Methods

After diagnostic angiography of the target vessel confirmed the presence of a lesion suitable for endovascular therapy, each patient received the following treatment. The patient was pretreated with conventional doses of heparin and aspirin. Baseline angiographic images were recorded as illustrated in FIGS. 13A through 13E. The operator could choose whether or not to predilate the lesion with conventional transluminal percutaneous procedures. Next, the CVSi CryoPlasty Catheter was advanced across the lesion, and the balloon inflated one or more times with the CVSi CryoInflation Unit. After the final cryotreatment, the balloon was deflated and the CVSi Catheter was removed. At the conclusion of the procedure, a final angiography was recorded as illustrated in FIGS. 13A through 13E.

Results

The operators were able to use the CryoPlasty device for primary therapy (i.e. were able to cross severe stenosis and dilate the lesion with the CVSi device without predilation) in all the lesions (100%). Additionally, the CryoPlasty device provided good tracking in vessels with >90° turns. A total of six lesions were treated (including one patient who had two lesions in one vessel). All of the lesions treated had <30% residual angiographic stenosis in the dilated artery, as illustrated in FIGS. 13A through 13E and the Results Table II. Patients tolerated the procedure well (i.e. no patient sensation of treatment) and four to six week clinical follow-up reports 0% major adverse cardiac events (MACE).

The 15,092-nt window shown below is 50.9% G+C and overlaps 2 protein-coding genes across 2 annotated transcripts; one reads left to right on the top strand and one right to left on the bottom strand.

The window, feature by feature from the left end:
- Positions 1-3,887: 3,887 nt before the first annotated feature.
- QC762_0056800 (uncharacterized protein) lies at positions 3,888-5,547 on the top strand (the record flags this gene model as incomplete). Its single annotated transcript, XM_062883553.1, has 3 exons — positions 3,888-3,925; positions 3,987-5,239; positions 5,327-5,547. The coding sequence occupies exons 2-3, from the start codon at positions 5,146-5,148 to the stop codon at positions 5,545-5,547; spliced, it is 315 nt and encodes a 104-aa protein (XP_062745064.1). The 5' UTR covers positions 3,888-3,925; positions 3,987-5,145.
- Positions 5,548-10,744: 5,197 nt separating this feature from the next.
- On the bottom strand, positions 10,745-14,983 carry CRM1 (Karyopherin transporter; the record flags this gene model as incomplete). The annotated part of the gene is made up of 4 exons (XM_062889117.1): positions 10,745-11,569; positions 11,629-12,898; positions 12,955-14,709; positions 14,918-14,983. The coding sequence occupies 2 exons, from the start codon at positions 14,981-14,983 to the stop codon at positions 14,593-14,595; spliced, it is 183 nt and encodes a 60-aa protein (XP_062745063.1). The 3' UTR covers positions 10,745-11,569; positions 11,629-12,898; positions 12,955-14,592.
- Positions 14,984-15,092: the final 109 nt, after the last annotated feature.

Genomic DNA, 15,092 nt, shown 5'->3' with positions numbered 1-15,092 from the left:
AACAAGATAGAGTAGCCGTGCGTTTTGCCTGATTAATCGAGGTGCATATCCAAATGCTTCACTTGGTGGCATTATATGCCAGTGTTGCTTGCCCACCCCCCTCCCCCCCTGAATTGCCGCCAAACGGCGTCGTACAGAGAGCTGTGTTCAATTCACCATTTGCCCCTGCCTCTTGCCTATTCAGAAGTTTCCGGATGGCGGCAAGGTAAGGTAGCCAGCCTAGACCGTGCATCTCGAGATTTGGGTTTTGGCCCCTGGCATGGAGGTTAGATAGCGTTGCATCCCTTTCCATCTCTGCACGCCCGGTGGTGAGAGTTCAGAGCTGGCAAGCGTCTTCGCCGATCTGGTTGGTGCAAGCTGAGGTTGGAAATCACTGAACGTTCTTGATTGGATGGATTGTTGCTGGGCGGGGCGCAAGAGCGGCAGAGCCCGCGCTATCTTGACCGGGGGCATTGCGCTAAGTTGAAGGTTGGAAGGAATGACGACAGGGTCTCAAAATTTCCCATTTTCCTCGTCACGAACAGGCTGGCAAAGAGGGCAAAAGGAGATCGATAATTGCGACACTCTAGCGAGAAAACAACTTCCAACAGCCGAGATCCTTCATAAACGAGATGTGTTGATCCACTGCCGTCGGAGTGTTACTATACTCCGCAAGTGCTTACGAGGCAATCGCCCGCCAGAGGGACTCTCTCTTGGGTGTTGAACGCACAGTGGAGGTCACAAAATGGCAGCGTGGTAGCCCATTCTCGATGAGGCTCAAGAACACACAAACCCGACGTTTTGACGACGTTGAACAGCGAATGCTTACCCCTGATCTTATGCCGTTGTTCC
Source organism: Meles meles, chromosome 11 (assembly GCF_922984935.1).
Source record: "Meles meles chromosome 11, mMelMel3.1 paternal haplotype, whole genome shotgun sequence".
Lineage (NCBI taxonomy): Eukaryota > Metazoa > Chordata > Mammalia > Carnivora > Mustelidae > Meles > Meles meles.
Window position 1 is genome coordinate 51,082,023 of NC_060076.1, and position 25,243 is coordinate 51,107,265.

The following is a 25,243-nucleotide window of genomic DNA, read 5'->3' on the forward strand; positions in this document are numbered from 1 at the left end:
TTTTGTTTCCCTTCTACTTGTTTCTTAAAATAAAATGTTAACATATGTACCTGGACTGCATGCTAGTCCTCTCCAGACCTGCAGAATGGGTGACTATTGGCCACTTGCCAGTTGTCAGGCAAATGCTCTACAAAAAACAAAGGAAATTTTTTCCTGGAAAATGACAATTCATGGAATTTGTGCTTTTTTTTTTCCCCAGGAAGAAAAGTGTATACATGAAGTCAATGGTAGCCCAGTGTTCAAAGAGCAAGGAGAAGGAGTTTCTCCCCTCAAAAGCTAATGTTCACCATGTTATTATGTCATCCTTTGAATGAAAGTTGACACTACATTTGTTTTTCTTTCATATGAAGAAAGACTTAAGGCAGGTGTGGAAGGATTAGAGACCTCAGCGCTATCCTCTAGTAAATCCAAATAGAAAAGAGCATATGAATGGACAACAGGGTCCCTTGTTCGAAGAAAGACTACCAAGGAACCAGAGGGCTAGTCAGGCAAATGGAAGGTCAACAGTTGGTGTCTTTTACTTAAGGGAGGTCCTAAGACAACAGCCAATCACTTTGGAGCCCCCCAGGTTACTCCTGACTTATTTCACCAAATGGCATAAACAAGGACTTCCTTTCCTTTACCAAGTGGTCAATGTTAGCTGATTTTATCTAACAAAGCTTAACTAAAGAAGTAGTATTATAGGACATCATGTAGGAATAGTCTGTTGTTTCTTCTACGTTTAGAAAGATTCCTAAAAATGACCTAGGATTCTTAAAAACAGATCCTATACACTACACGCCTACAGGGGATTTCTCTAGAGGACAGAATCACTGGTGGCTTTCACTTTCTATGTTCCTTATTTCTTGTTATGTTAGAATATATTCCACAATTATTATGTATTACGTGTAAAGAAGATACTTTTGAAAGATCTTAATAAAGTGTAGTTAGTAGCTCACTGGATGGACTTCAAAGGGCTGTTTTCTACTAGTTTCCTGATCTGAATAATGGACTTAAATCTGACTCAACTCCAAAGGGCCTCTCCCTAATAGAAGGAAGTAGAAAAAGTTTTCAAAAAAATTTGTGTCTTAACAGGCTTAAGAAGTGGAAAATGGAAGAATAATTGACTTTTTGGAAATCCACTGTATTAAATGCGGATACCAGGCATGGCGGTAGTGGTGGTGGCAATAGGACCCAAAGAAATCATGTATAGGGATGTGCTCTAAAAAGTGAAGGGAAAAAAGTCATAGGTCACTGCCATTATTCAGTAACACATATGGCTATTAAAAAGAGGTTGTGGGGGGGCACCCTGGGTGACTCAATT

RESULTS TABLE II: CLINICAL SUMMARY OF CORONARY PATIENTS
BUC Age/ Baseline Residual
# Sex Site Type Factors Stenosis Treatments/Comments Stenosis
1 64/F LCx prox D Total occlusion, severe 100% (2) CryoPlasty Inflations; distal 20%
20 mm × angulation >100°, some dissection grade B-not
2.75 mm calcification requiring stent placement; No
pain
2 55/M LAD prox D Stress angina, ST 90% (1) CryoPlasty inflation; 10%
15 mm × changes after 25 meters, Occlusion angina
3.0 mm 237 chol
3 49/F LAD prox D Unstable angina 7 days 95% sub- (1) CryoPlasty inflation 0%
10 mm × before, admitted; acute total
3.0 mm MI 1996; sig. angulation
at bifurcation; allergic to
ASA; narrowing back to
bifurcation
4 58/F RCA mid I Diabetic, hypertension, 95% (4) CryoPlasty inflations 30%
25 mm × dyslipidemia,
3.5 PTCA/stent 11/00;
PTCA cutting balloon
2/01
RCA prox D 90% (2) CryoPlasty inflations > 0%
10 mm × Grade B-C dissection > 3.5 mm ×
3.5 16 mm stent (post cryo)
5 74/M LCx mid D Colon tumor, surgery 95% (1) CryoPlasty 0%
12 mm × prep; calcification
3.5 mm

Conclusion

Cryogenic treatment of atherosclerotic stenoses may effectively limit restenosis in both coronary and peripheral arteries, as well as minimize the amount of vessel dissections and plaque shift post-CryoPlasty dilation. Clinical trial data illustrates that CryoPlasty may represent a simple solution to one of the most vexing problems experienced to date in interventional therapy.